The LocalCatch website states that they are a community-of-practice that is made up of fisherman, organizers, researchers, and consumers from across North America that are committed to providing local, healthful, low-impact, and economy sustainable seafood via community supported fisheries (CSFs) and other direct marketing arrangements. They believe this work is critical for supporting healthy fisheries and the communities that depend on them, and seek to increase the visibility and viability of community-based fishermen and aim to provide assistance to individuals and organizations that need support envisioning, designing, and implementing locally-relevant businesses that work towards a triple bottom line. LocalCatch is maintained by a voluntary steering committee that is responsible for supporting the growth and development of the network.
Because of overfishing and ecological degradation of the oceans and fisheries, eight US Regional Fishery Management Councils were created in 1976 by the Magnuson-Stevens Fishery Conservation and Management Act. The law seeks to prevent overfishing, rebuild overfished stocks, increase the long-term economic and social benefits of the fishery, and ensure a safe and sustainable supply of seafood. The regional councils developed by the law oversee the fisheries in their region that need conservation and management to sustain their fishery. The councils’ jobs are to develop fishery management plans, identify research priorities, set annual catch limits, and develop and implement stock rebuilding plans.
Permits, quotas, and licenses for commercial fishermen are issued by region. Permits exist for regulating a fishery to ensure sustainable harvests, and are issued by federal agencies under the jurisdiction of the National Marine Fisheries Service. Vessels that fish from regulated, federal waters must have a fishing vessel permit from the appropriate NOAA Fisheries regional office. Catch shares, including individual fishing quotas, authorize a person a share of the catch of a certain species based on the total allowable catch for a season. States also regulate commercial fishing by issuing licenses. Take a look at the Washington State Department of Fish and Wildlife and the State of Maine Department of Marine Resources for information on fees and requirements. For a look at how one state regulates entrance into the fishery, see the Alaska Commercial Fisheries Entry Commission, which controls the entry into Alaska’s commercial fisheries. Their job is to promote conservation of Alaska’s fishery resources and economic health of commercial fishing by issuing and facilitating transfer of annual commercial fishing permits and vessel licenses. Each state has regulations for entry into commercial fishing in their waters.
Sea Grant offers a range of classes designed to help fishermen improve their skills. For example, Washington SeaGrant offers workshops in such topics as corrosion control, diesel engine troubleshooting, first aid at sea, direct marketing, rules of the road and practical navigation, oil spill prevention, and marine refrigeration. Also, Maine Sea Grant has extensive publications and resources that covers many aspects of the marine trades. SeaGrant programs and educational resources in other states can be found at the National SeaGrant website.
The National Sea Grant Library is the official archive for NOAA Sea Grant documents. This collection includes a wide variety of subjects, including oceanography, marine education, aquaculture, fisheries, aquatic nuisance species, coastal hazards, seafood safety, limnology, coastal zone management, marine recreation, and law.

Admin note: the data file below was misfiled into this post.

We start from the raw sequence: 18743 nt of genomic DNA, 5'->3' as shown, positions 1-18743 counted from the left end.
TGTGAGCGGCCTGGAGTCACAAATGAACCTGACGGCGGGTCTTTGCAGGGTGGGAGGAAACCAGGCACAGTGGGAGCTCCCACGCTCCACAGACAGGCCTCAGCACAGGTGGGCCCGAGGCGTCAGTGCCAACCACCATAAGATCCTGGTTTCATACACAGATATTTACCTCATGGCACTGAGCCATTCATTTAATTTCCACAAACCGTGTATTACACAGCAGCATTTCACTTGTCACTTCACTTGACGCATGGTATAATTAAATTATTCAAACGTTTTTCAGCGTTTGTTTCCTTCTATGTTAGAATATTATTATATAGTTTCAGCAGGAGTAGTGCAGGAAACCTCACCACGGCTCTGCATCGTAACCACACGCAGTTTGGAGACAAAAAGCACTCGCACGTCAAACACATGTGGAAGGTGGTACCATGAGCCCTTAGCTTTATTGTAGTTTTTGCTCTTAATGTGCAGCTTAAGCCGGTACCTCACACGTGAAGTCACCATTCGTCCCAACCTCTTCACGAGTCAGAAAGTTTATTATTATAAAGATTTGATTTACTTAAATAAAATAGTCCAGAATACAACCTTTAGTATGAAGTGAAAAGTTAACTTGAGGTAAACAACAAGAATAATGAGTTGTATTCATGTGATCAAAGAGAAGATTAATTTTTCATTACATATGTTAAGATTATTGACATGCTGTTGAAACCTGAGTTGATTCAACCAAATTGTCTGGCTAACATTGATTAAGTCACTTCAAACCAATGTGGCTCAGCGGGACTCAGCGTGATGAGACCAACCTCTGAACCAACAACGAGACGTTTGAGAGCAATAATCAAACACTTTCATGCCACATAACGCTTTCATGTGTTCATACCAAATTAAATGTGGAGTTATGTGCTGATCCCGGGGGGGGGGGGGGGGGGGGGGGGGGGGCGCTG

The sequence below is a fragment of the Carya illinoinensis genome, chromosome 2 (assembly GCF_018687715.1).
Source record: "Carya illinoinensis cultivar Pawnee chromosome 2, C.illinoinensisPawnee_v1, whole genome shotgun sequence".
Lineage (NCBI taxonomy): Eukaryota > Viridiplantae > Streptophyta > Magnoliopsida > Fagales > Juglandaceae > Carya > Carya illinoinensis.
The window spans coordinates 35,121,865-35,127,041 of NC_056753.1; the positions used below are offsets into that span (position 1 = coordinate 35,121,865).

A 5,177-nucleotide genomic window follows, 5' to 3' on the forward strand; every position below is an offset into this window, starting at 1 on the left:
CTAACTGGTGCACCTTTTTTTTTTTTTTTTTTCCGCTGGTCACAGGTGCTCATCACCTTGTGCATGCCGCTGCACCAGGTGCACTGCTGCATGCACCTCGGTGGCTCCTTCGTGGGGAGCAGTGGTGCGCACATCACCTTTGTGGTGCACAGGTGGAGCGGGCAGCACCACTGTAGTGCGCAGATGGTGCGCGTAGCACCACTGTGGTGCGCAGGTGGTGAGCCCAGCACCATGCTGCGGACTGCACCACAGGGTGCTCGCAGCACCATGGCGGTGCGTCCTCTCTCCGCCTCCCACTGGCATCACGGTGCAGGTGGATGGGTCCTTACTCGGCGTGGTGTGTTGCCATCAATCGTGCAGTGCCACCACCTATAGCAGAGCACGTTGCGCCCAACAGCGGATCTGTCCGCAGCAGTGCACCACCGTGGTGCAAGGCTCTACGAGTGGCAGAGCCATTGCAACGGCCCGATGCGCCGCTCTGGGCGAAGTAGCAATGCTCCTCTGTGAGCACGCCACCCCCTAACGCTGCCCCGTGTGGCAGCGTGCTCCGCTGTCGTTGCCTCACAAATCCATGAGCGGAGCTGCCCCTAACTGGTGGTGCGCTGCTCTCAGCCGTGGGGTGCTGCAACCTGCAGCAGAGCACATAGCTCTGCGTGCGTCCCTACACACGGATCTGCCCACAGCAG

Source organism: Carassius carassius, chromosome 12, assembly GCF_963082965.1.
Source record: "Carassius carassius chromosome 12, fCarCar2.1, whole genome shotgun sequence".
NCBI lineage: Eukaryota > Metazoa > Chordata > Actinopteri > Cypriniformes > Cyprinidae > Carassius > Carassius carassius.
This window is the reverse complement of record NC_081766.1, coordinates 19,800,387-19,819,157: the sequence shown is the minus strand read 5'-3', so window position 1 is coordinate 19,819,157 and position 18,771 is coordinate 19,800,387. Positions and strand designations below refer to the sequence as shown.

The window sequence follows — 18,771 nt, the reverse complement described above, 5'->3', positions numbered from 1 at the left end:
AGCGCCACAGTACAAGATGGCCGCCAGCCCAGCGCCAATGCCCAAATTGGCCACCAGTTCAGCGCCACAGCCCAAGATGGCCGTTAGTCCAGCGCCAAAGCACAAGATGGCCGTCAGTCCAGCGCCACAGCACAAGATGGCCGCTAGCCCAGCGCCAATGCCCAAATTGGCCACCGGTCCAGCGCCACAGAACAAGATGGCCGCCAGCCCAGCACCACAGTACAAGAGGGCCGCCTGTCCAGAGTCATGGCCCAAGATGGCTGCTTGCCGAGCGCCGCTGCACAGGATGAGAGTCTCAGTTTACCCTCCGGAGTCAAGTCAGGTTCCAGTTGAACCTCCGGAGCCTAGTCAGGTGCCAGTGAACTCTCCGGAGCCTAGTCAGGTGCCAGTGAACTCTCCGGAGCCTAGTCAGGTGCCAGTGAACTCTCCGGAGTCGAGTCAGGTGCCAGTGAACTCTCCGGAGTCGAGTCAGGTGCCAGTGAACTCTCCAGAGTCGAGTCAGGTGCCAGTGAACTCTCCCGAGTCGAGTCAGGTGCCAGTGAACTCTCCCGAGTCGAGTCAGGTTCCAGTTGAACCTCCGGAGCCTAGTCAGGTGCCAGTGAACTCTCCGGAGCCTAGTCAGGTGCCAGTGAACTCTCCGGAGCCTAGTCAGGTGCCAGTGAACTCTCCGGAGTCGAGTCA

Paul Greenberg is an author, having published in National Geographic Magazine, GQ, The Times of London, and Vogue, and is a fellow with The Safina Center and a Pew Fellow in Marine Conservation. He has written books on sustainable fisheries and local seafood, including American Catch: The Fight for Our Local Seafood and Four Fish: The Future of the Last Wild Food. These books provide valuable insight into the history of local fisheries and the problems associated with global seafood demand and its impact on American fisheries and communities. Greenberg tells the story of fishermen and communities in the face of environmental disturbance and global demand, and offers insight into the way forward to developing community-based and sustainable fisheries.
The best way to learn about fishing technology is to get out on a boat and fish. Besides that, there are some online resources that help to introduce the various concepts that are involved with the gear and equipment fishermen use. The Fisheries and Aquaculture Department of the Food and Agriculture Organization of the United Nations website has links to fact sheets on fishing gear, vessels, and techniques. Also, NOAA’s Fixed Gear Guide discusses traps, pots, gillnets, and longline/set line with charts, pictures, and descriptions, as well as buoy markings and fishing season overviews in the Pacific.
A good resource to learn about longline fishing is Horizontal Longline Fishing Methods and Techniques, by the Secretariat of the Pacific Community, New Caledonia. In it you’ll find information on fishing methods, safety, gear, planning the fishing trip, setting and hauling gear, fish handling, marketing, and responsible fishing. Although developed for Australia and New Zealand, it has good info that is applicable to other regions as well.
The Basic Purse Seine Crew Course Learners Guide is a course developed by NZ Aid to assist fishing crews in understanding the craft of purse seine fishing, including chapters in deck seamanship, navigational watch standing, marlinspike seamanship and rope work, and net work. The PowerPoint Purse Seine Fishing Procedures and Gear describes how purse seine gear works, how it’s deployed, and how marine mammals can be released safely if caught.
For a practical instructional guide to net mending, a skill any fisherman should have, consult the NOAA/SeaGrant publication Introduction to Net Mending. Marlinespike seamanship is an art of tying knots and splicing line or cable for various uses on a vessel. See Chapter 3 of the US Navy’s Seaman Manual, which describes the trade of marlinespike seamanship, including useful knots and deck skills important for fishermen.
These publications offer a wealth of information including news, classifieds, jobs and opportunities, gear and equipment, and more.
This page was last updated on: September 14, 2017